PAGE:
Iceland's Soccer Sojourn: Humble Origins and Near Misses

Updated on June 19, 2020
Antonio Martinez1 profile image

Antonio Martinez graduated from Montclair State University with a BA in History and a double minor in Journalism and Russian Area Sudies.

Iceland players following a 2014 FIFA World Cup qualifying match against Norway on Oct. 13, 2013 at Ullevaal Stadium in Oslo. Iceland recorded a 1-1 draw, and coupled with Switzerland's 1-0 win agaisnt Slovenia, to reach the playoffs.
Iceland players following a 2014 FIFA World Cup qualifying match against Norway on Oct. 13, 2013 at Ullevaal Stadium in Oslo. Iceland recorded a 1-1 draw, and coupled with Switzerland's 1-0 win agaisnt Slovenia, to reach the playoffs. | Source

Over a century of football is a long time for a nation seeking to participate in the world's prestigious events. Iceland's national team is Strákarnir Okkar, which in Icelandic means "Our Boys." It was not until the late 1990s when Iceland first attempted to qualify for a major tournament.

However, despite a tiny population, Iceland began to win when it mattered. Though it missed out on the 2014 World Cup, Iceland drew its inspiration and defied the odds to qualify for both Euro 2016 and the 2018 World Cup, the former for which it reached the quarterfinals. Understanding Iceland's successes during the 2010s involve delving into a near-century of struggles and disappointments.

Commentator's Note about Icelandic Names

Many of Iceland's players have names whose letters include the letters eth (Icelandic: Ðð) and thorn (Icelandic: Þþ). The letter eth is transliterated as d, and the letter thorn is transliterated as th. As many Icelandic players share the same last name, they will be mentioned by their first names to avoid confusion.

The Pioneer Who Cultivated Talent

Several players attempted to make their respective marks across the decades in Iceland. More notable is that football is family in Iceland, and many players' would also represent Iceland when the opportunity arose. Iceland's only player to reach 100 caps, midfielder Rúnar Kristinsson played for 17 years between 1987 and 2004. Rúnar had a hand in helping Iceland's significant journeys during the 1990s. In 2017, Rúnar's son, Rúnar Alex Kristinsson, earned his first cap.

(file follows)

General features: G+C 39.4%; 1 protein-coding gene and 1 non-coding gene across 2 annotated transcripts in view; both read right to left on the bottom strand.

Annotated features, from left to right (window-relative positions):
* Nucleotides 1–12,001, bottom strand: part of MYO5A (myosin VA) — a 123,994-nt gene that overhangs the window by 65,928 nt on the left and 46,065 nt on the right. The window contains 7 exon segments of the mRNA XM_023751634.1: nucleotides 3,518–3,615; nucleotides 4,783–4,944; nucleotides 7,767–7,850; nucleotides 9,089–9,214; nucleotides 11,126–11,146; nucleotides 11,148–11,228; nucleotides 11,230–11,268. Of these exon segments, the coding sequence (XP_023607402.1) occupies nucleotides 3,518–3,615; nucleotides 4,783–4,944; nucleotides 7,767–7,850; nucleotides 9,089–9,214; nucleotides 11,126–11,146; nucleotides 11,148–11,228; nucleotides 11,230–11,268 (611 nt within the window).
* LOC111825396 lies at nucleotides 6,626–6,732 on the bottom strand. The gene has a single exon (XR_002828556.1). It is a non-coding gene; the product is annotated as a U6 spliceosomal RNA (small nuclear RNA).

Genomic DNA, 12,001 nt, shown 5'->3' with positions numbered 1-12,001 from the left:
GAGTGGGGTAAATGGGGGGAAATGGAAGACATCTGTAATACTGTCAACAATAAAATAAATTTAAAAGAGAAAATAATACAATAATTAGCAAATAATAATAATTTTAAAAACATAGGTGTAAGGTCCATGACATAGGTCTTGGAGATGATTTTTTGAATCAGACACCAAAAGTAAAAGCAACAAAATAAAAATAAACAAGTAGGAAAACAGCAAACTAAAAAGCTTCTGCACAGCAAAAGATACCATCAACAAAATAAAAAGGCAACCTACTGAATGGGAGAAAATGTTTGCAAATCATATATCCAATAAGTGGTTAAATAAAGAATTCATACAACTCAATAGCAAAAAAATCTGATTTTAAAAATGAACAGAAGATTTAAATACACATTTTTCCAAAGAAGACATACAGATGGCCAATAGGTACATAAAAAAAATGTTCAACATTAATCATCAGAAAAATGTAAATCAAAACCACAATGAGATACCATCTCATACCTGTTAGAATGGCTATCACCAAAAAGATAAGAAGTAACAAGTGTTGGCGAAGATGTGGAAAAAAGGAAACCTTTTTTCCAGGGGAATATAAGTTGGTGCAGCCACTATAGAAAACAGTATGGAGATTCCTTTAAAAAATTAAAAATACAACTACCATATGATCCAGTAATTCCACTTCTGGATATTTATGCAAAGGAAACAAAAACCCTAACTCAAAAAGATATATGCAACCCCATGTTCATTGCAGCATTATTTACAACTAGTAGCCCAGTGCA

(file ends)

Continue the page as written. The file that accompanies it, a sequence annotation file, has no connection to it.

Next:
The late Atli Eðvaldsson had been the nation's most capped player when he last played in 1991. By 1999, Atli would manage Iceland for five years. Atli's soccer lineage includes many other people who played soccer, including his older brother Jóhannes Eðvaldsson.

Iceland's most notable familial duo made history on Apr. 24, 1996. First appearing for Iceland back, Arnór Guðjohnsen earned 73 caps and scored 14 goals, including four in an exhibition game against Turkey in 1981. His son would come in as a substitute on that Apr. 24 match against Estonia as Eiður Smári Guðjohnsen earned his first cap in what became a two-decade journey in representing Iceland.

However, Iceland's notable player only represented Iceland in six matches. However, Albert Sigurður Guðmundsson is Iceland's first-ever professional player. Albert Sigurður established a legacy that also included opportunities to play abroad, having done so with Glasgow Rangers, Arsenal, and AC Milan. His grandson is Guðmundur Benediktsson, having become a renowned commentator that proved significant later on Iceland's journey. Rounding out this lineage is Albert Sigurður's great-grandson is Albert Guðmundsson, having earned his first cap in 2017.